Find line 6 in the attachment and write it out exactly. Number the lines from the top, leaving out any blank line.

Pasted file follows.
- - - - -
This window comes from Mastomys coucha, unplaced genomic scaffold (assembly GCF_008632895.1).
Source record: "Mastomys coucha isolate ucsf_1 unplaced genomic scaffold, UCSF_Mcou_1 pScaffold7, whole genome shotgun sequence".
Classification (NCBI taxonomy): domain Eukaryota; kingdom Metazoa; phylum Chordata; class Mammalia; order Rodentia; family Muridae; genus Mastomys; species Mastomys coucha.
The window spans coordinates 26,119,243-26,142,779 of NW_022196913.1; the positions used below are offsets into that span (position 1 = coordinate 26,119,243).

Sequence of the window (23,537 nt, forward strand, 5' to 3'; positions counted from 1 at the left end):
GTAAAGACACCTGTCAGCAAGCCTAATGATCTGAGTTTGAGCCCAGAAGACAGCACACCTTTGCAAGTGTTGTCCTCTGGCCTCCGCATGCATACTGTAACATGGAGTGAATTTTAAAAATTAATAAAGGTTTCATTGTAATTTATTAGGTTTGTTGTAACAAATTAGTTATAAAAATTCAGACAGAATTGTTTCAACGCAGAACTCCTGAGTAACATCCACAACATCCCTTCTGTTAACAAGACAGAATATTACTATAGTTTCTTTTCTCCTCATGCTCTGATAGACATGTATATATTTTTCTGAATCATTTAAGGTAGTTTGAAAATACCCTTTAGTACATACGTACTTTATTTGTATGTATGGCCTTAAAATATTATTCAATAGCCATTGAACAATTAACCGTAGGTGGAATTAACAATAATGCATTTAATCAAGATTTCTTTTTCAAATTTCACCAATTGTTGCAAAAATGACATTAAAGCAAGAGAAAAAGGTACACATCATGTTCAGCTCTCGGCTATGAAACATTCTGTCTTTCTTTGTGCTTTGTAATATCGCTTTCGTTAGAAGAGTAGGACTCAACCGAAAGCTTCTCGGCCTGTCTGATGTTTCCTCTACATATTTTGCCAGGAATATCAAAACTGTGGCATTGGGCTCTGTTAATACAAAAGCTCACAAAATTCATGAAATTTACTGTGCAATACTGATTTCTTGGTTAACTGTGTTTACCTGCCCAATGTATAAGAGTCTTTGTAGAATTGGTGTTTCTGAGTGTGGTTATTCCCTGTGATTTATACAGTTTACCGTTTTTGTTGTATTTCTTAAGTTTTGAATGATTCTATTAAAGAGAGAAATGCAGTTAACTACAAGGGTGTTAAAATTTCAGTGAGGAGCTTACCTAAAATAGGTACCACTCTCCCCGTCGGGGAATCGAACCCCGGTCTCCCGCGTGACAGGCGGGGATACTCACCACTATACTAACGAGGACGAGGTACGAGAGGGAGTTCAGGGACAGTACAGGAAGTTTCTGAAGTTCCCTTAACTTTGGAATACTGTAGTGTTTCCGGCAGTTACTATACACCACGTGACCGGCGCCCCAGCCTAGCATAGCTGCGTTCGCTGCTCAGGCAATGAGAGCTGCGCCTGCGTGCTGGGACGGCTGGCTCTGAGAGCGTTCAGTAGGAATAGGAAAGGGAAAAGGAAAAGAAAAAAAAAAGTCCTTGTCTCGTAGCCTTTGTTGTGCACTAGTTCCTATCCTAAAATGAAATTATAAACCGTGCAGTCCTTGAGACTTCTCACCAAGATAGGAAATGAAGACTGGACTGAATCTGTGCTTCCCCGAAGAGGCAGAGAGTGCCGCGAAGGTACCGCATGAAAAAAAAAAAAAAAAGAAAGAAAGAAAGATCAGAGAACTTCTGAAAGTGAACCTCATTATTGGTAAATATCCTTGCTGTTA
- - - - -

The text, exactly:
GTAAAGACACCTGTCAGCAAGCCTAATGATCTGAGTTTGAGCCCAGAAGACAGCACACCTTTGCAAGTGTTGTCCTCTGGCCTCCGCATGCATACTGTAACATGGAGTGAATTTTAAAAATTAATAAAGGTTTCATTGTAATTTATTAGGTTTGTTGTAACAAATTAGTTATAAAAATTCAGACAGAATTGTTTCAACGCAGAACTCCTGAGTAACATCCACAACATCCCTTCTGTTAACAAGACAGAATATTACTATAGTTTCTTTTCTCCTCATGCTCTGATAGACATGTATATATTTTTCTGAATCATTTAAGGTAGTTTGAAAATACCCTTTAGTACATACGTACTTTATTTGTATGTATGGCCTTAAAATATTATTCAATAGCCATTGAACAATTAACCGTAGGTGGAATTAACAATAATGCATTTAATCAAGATTTCTTTTTCAAATTTCACCAATTGTTGCAAAAATGACATTAAAGCAAGAGAAAAAGGTACACATCATGTTCAGCTCTCGGCTATGAAACATTCTGTCTTTCTTTGTGCTTTGTAATATCGCTTTCGTTAGAAGAGTAGGACTCAACCGAAAGCTTCTCGGCCTGTCTGATGTTTCCTCTACATATTTTGCCAGGAATATCAAAACTGTGGCATTGGGCTCTGTTAATACAAAAGCTCACAAAATTCATGAAATTTACTGTGCAATACTGATTTCTTGGTTAACTGTGTTTACCTGCCCAATGTATAAGAGTCTTTGTAGAATTGGTGTTTCTGAGTGTGGTTATTCCCTGTGATTTATACAGTTTACCGTTTTTGTTGTATTTCTTAAGTTTTGAATGATTCTATTAAAGAGAGAAATGCAGTTAACTACAAGGGTGTTAAAATTTCAGTGAGGAGCTTACCTAAAATAGGTACCACTCTCCCCGTCGGGGAATCGAACCCCGGTCTCCCGCGTGACAGGCGGGGATACTCACCACTATACTAACGAGGACGAGGTACGAGAGGGAGTTCAGGGACAGTACAGGAAGTTTCTGAAGTTCCCTTAACTTTGGAATACTGTAGTGTTTCCGGCAGTTACTATACACCACGTGACCGGCGCCCCAGCCTAGCATAGCTGCGTTCGCTGCTCAGGCAATGAGAGCTGCGCCTGCGTGCTGGGACGGCTGGCTCTGAGAGCGTTCAGTAGGAATAGGAAAGGGAAAAGGAAAAGAAAAAAAAAAGTCCTTGTCTCGTAGCCTTTGTTGTGCACTAGTTCCTATCCTAAAATGAAATTATAAACCGTGCAGTCCTTGAGACTTCTCACCAAGATAGGAAATGAAGACTGGACTGAATCTGTGCTTCCCCGAAGAGGCAGAGAGTGCCGCGAAGGTACCGCATGAAAAAAAAAAAAAAAAGAAAGAAAGAAAGATCAGAGAACTTCTGAAAGTGAACCTCATTATTGGTAAATATCCTTGCTGTTA